Topic: IBM

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  • RE: Gallery: IBM: 100 years of THINKing big

    please proofread before you publish.
    • RE: Gallery: IBM: 100 years of THINKing big

      @blinkinandnod True, but "the most successfully technology company in the world" still sounds good even when mistyped.
  • RE: Gallery: IBM: 100 years of THINKing big

    I am a retired employee with the Co. for 38 years, in the Customer Engineering Division. Twenty years as a Field
    anager. I had my own branch office at Islip Airport on Long Island N.Y. were we installed the Air Traffic Control System. I also was assigned to White Plains H.Q. to write the SOP manual for Branch Managment which I successfully completed. I am proud to be an IBMer.
  • RE: Gallery: IBM: 100 years of THINKing big

    I still have my original Fortran manual for the IBM 650 (1,000 calculations a second) the IBM 1620 Also the original IBM internal manual for PL/1 which originally was called NPL.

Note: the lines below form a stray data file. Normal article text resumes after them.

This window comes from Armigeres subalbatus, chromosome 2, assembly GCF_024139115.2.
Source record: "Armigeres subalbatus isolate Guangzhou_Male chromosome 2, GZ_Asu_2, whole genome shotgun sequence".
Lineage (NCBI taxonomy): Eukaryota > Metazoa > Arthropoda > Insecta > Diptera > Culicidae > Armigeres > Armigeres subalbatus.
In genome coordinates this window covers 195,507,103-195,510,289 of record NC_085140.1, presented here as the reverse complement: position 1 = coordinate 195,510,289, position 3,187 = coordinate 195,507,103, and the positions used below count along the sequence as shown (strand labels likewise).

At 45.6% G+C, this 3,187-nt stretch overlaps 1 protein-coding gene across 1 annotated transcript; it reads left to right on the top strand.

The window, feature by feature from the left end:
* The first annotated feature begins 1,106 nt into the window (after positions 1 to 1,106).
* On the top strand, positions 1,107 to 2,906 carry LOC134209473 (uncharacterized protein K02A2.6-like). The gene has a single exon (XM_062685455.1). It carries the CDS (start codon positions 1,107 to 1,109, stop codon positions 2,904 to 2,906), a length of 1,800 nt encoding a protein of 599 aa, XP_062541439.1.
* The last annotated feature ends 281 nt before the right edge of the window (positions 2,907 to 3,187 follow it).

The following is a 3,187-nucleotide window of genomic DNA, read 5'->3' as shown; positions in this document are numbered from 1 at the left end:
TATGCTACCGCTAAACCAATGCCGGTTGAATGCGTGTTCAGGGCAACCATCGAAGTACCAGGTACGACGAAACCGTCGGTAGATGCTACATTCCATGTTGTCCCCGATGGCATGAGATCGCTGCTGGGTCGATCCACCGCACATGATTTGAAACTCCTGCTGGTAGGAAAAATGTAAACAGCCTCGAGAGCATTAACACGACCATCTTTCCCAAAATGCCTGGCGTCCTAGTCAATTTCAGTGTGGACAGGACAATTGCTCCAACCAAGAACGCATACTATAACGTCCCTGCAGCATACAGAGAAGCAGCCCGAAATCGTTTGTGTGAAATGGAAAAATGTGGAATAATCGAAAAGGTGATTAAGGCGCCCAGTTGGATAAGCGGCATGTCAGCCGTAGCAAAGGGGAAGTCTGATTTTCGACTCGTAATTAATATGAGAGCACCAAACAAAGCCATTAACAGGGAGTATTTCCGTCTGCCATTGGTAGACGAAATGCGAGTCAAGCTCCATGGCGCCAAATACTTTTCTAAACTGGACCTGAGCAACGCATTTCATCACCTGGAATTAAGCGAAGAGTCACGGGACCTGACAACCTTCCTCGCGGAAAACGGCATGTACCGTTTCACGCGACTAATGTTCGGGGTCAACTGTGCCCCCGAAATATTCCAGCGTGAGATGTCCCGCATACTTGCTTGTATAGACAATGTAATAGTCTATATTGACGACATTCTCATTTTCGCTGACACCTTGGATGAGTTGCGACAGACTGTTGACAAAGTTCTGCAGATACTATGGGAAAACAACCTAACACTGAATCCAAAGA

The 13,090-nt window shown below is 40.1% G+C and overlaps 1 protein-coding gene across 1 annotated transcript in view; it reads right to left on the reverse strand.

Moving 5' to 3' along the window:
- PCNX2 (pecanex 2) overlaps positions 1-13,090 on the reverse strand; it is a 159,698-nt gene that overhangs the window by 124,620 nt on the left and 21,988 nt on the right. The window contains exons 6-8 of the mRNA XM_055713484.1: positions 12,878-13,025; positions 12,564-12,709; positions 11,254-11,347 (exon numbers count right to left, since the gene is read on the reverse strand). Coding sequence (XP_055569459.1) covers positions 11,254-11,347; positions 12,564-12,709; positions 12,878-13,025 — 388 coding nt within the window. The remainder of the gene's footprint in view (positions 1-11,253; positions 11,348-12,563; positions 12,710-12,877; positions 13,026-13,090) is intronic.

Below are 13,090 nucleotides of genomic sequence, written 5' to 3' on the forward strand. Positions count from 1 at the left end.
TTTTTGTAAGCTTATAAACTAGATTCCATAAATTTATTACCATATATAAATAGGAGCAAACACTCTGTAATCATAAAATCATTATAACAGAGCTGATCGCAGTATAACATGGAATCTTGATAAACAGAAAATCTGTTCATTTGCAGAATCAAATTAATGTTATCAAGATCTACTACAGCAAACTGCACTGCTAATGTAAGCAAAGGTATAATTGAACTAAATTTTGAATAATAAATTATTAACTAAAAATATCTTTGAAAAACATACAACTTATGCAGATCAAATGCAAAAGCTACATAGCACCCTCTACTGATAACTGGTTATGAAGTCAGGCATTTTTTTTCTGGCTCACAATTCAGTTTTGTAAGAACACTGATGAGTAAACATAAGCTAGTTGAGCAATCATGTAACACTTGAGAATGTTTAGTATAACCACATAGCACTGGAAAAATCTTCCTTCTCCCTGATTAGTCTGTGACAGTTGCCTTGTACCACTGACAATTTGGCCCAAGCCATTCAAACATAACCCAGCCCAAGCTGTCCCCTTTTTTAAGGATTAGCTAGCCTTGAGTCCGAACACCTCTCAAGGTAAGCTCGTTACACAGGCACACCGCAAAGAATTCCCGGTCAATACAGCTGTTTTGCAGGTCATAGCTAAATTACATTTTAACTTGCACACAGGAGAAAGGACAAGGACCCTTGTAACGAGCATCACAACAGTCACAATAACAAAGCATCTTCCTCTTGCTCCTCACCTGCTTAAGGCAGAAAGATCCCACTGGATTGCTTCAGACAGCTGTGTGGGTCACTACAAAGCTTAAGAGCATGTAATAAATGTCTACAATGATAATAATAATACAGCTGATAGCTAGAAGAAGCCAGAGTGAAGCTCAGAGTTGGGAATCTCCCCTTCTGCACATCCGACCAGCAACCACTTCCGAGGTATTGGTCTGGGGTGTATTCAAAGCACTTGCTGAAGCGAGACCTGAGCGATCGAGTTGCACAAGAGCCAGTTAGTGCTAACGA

The Old Timer
  • RE: Gallery: IBM: 100 years of THINKing big

    Memories - sure makes me feel old. I worked on the very first releases of S/360 BEFORE there the Disk Operating System was in place - Original COBOL and RPG, as a very young trainee. IBM gave me my start in computing...
  • RE: Gallery: IBM: 100 years of THINKing big

    I worked for IBM for 30 years and I never heard of this Thomas R Watson fellow. The company I worked for was run by T. J. Watson, first the Sr and then the Jr. Don't you people do any proofing of your stories?
  • RE: Gallery: IBM: 100 years of THINKing big